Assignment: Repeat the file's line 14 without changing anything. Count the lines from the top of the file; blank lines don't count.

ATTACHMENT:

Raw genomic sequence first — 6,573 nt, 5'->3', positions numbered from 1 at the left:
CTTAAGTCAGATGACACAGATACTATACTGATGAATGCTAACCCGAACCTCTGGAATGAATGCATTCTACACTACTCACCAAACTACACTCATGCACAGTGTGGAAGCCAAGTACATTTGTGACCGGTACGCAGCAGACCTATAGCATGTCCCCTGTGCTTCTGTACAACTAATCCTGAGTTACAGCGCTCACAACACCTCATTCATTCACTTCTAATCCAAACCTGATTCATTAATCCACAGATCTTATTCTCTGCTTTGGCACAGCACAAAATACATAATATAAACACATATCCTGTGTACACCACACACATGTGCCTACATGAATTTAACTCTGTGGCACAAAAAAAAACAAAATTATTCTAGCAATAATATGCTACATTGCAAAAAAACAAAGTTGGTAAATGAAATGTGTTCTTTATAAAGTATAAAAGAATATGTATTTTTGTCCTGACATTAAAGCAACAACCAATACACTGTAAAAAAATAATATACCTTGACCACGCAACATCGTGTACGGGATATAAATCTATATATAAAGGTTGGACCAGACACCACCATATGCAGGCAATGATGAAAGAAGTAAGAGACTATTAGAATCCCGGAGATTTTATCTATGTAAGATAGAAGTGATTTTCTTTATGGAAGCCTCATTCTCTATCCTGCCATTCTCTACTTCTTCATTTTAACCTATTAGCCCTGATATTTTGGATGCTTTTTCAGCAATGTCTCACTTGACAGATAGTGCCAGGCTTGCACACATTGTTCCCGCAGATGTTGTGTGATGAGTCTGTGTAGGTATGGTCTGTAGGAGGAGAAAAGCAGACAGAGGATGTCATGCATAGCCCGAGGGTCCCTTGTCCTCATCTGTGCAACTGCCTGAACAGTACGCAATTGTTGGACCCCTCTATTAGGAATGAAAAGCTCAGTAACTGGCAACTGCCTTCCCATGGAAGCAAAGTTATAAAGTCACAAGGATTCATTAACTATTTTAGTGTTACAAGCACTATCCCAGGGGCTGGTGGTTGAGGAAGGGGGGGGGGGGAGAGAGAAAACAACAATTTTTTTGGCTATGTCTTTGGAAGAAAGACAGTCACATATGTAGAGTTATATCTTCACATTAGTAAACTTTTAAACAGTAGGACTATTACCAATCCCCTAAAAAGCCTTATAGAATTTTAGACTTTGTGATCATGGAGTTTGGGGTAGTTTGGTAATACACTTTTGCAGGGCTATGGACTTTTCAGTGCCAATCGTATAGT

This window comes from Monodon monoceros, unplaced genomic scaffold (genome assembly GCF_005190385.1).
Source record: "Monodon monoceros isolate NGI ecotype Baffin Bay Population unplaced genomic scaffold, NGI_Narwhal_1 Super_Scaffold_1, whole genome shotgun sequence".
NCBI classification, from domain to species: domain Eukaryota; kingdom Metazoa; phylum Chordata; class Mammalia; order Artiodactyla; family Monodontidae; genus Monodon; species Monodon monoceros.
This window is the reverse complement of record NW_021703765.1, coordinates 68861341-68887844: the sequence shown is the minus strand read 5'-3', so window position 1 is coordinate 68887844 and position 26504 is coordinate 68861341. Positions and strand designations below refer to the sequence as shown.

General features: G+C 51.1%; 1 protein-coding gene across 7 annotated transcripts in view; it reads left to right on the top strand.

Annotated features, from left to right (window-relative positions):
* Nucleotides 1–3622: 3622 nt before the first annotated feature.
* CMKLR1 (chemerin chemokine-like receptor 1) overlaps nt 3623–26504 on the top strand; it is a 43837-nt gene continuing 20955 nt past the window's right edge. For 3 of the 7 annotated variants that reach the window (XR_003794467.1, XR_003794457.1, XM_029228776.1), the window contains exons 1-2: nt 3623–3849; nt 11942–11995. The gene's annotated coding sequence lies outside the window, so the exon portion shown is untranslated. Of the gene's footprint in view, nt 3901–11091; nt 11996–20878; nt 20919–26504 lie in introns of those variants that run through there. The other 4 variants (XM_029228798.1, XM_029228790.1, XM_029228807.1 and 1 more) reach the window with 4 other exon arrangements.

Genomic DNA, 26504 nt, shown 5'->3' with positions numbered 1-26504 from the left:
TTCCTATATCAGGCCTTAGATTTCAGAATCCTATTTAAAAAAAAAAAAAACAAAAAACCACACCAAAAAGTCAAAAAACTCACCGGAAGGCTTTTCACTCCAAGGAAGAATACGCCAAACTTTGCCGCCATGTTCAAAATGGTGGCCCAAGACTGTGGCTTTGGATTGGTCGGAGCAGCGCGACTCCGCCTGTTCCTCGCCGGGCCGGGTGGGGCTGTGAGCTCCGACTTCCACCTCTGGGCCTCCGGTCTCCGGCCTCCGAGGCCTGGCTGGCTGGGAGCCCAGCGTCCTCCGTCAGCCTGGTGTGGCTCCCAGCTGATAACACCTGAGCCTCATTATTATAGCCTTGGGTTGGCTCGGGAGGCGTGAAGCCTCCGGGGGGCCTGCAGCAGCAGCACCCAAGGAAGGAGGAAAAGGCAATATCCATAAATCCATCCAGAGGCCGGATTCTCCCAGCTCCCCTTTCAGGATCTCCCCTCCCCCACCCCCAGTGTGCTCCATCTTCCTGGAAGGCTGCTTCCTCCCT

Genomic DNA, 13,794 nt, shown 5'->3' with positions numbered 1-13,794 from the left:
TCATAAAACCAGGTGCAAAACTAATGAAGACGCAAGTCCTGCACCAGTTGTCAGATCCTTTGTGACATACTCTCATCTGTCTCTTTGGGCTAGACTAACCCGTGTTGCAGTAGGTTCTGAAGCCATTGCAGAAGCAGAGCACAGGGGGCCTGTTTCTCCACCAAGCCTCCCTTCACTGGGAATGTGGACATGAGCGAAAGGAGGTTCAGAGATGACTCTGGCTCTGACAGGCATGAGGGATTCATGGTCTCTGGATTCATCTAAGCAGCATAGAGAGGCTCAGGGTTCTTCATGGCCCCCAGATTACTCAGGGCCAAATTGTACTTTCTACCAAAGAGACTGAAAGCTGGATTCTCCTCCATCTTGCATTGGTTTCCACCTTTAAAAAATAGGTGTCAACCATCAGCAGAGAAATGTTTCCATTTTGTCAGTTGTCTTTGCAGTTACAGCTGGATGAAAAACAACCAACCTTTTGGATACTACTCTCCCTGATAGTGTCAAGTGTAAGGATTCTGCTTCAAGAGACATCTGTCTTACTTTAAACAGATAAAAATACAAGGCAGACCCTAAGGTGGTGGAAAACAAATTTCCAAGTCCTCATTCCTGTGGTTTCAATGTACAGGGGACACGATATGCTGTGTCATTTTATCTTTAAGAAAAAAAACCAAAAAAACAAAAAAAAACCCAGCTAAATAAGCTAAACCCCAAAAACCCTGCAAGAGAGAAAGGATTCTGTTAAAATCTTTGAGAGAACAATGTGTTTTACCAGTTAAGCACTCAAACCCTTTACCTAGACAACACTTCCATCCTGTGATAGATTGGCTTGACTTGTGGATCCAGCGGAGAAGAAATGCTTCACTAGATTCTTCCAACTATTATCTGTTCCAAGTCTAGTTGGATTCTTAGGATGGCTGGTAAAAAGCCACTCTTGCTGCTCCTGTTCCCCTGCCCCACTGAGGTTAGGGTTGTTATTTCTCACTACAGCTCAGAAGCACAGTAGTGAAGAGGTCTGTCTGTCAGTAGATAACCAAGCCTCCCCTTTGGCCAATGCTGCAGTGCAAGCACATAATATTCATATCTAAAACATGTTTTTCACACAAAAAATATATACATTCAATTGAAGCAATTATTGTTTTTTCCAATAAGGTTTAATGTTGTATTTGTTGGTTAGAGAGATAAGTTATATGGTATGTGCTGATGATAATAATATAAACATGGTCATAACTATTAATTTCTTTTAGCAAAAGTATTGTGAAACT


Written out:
TCATAAAACCAGGTGCAAAACTAATGAAGACGCAAGTCCTGCACCAGTTGTCAGATCCTTTGTGACATACTCTCATCTGTCTCTTTGGGCTAGACTAACCCGTGTTGCAGTAGGTTCTGAAGCCATTGCAGAAGCAGAGCACAGGGGGCCTGTTTCTCCACCAAGCCTCCCTTCACTGGGAATGTGGACATGAGCGAAAGGAGGTTCAGAGATGACTCTGGCTCTGACAGGCATGAGGGATTCATGGTCTCTGGATTCATCTAAGCAGCATAGAGAGGCTCAGGGTTCTTCATGGCCCCCAGATTACTCAGGGCCAAATTGTACTTTCTACCAAAGAGACTGAAAGCTGGATTCTCCTCCATCTTGCATTGGTTTCCACCTTTAAAAAATAGGTGTCAACCATCAGCAGAGAAATGTTTCCATTTTGTCAGTTGTCTTTGCAGTTACAGCTGGATGAAAAACAACCAACCTTTTGGATACTACTCTCCCTGATAGTGTCAAGTGTAAGGATTCTGCTTCAAGAGACATCTGTCTTACTTTAAACAGATAAAAATACAAGGCAGACCCTAAGGTGGTGGAAAACAAATTTCCAAGTCCTCATTCCTGTGGTTTCAATGTACAGGGGACACGATATGCTGTGTCATTTTATCTTTAAGAAAAAAAACCAAAAAAACAAAAAAAAACCCAGCTAAATAAGCTAAACCCCAAAAACCCTGCAAGAGAGAAAGGATTCTGTTAAAATCTTTGAGAGAACAATGTGTTTTACCAGTTAAGCACTCAAACCCTTTACCTAGACAACACTTCCATCCTGTGATAGATTGGCTTGACTTGTGGATCCAGCGGAGAAGAAATGCTTCACTAGATTCTTCCAACTATTATCTGTTCCAAGTCTAGTTGGATTCTTAGGATGGCTGGTAAAAAGCCACTCTTGCTGCTCCTGTTCCCCTGCCCCACTGAGGTTAGGGTTGTTATTTCTCACTACAGCTCAGAAGCACAGTAGTGAAGAGGTCTGTCTGTCAGTAGATAACCAAGCCTCCCCTTTGGCCAATGCTGCAGTGCAAGCACATAATATTCATATCTAAAACATGTTTTTCACACAAAAAATATATACATTCAATTGAAGCAATTATTGTTTTTTCCAATAAGGTTTAATGTTGTATTTGTTGGTTAGAGAGATAAGTTATATGGTATGTGCTGATGATAATAATATAAACATGGTCATAACTATTAATTTCTTTTAGCAAAAGTATTGTGAAACT